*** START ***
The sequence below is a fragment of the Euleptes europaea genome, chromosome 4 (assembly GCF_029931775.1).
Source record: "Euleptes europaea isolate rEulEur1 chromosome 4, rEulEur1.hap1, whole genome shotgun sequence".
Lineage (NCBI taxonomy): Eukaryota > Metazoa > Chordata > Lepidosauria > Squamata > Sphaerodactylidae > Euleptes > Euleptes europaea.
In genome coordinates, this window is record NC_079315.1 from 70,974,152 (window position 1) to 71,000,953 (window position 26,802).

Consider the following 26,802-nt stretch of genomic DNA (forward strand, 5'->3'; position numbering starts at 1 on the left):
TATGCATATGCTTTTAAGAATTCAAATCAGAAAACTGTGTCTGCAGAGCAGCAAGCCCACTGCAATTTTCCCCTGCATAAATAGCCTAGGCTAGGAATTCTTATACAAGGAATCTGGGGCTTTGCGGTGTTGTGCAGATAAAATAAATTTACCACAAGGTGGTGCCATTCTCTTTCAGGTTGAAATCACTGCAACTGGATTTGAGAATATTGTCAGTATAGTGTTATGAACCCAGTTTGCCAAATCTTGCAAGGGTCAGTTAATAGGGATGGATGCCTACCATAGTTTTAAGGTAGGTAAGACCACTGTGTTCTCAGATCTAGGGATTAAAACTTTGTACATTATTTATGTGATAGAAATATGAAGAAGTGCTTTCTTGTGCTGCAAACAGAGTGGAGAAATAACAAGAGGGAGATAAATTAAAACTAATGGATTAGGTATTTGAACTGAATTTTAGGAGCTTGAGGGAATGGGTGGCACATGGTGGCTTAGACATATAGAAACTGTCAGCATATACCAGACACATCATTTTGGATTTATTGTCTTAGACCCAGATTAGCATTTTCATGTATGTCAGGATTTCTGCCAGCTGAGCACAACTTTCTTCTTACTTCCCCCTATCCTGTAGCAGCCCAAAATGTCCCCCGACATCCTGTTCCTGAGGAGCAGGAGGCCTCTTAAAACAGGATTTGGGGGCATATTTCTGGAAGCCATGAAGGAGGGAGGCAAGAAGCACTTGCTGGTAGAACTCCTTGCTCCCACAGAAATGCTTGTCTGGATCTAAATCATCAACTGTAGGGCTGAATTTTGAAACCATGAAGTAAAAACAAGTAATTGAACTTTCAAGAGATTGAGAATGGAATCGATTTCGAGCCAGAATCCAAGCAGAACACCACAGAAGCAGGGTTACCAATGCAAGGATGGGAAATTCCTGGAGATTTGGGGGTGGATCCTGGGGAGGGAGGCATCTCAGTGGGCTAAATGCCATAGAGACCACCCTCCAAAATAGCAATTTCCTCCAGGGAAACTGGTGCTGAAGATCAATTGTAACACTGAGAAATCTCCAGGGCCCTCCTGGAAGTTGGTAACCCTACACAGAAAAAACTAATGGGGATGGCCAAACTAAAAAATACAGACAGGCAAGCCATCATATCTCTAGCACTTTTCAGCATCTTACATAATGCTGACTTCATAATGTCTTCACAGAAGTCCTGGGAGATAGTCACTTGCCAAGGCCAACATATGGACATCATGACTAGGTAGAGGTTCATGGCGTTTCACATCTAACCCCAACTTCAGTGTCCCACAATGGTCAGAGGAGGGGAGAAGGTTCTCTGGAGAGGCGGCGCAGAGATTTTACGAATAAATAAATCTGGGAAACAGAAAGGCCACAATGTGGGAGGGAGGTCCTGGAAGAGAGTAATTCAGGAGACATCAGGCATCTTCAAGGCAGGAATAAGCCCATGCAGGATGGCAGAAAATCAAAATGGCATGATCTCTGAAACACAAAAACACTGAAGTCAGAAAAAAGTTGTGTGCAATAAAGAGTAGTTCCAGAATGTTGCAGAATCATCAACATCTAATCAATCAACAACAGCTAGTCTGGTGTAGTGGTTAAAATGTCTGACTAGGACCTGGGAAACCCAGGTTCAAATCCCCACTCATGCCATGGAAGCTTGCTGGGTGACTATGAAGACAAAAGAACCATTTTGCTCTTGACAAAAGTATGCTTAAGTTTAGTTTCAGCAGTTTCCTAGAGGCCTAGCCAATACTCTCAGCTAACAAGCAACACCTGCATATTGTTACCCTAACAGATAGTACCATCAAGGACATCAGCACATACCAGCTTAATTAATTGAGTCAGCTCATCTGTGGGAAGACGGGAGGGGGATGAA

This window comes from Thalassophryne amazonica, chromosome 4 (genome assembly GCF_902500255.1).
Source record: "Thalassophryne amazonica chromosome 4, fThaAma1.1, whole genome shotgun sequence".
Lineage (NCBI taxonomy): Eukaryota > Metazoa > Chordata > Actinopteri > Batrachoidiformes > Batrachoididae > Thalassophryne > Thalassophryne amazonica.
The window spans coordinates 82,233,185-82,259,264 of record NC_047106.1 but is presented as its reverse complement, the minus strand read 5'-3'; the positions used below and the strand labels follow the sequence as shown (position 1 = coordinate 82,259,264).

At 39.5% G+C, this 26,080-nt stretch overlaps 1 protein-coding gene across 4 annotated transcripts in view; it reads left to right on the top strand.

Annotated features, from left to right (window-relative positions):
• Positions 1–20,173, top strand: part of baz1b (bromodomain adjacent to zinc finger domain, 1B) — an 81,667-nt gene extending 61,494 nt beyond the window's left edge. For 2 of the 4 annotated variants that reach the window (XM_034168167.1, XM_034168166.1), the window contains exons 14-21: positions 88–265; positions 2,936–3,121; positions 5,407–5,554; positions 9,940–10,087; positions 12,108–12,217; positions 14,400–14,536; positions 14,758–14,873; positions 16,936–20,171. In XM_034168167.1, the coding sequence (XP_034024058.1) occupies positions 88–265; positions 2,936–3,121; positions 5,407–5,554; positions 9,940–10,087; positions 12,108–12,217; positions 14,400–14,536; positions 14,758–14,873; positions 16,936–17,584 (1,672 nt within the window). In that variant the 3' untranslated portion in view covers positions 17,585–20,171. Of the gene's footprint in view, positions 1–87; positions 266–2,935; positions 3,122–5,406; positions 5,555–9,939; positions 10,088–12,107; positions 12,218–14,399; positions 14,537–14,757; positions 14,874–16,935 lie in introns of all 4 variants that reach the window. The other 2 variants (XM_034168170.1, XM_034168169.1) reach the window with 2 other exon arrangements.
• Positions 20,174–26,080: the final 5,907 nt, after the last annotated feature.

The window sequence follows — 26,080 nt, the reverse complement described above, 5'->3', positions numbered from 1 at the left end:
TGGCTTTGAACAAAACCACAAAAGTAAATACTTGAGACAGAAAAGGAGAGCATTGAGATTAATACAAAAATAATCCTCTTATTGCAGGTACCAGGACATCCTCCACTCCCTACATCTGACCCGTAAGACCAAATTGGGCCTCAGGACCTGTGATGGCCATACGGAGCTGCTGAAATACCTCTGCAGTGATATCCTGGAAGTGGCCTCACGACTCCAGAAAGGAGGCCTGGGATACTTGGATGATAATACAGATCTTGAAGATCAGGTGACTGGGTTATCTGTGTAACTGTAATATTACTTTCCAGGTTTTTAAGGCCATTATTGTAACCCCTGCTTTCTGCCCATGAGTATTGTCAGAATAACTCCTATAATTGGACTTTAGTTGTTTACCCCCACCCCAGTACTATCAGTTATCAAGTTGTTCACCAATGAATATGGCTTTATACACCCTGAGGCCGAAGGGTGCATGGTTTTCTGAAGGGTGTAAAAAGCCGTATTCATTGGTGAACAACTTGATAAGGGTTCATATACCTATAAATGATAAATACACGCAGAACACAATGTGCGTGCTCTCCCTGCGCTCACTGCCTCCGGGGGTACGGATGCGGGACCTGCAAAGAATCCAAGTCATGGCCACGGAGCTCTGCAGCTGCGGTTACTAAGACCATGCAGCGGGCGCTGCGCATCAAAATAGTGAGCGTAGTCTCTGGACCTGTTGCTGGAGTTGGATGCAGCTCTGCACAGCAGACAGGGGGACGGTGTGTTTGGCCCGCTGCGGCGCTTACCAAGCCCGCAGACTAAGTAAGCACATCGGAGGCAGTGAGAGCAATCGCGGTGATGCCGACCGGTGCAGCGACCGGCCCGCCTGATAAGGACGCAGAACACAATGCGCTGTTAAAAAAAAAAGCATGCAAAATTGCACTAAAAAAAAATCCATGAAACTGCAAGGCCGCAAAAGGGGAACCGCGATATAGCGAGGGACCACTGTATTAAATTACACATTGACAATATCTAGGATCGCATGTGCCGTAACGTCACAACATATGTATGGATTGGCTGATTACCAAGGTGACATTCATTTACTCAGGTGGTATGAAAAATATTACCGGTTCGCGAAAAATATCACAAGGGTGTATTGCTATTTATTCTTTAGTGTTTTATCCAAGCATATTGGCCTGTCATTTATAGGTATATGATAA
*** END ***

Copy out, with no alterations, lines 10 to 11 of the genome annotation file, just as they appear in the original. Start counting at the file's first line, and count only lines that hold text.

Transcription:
The window spans coordinates 82,233,185-82,259,264 of record NC_047106.1 but is presented as its reverse complement, the minus strand read 5'-3'; the positions used below and the strand labels follow the sequence as shown (position 1 = coordinate 82,259,264).

At 39.5% G+C, this 26,080-nt stretch overlaps 1 protein-coding gene across 4 annotated transcripts in view; it reads left to right on the top strand.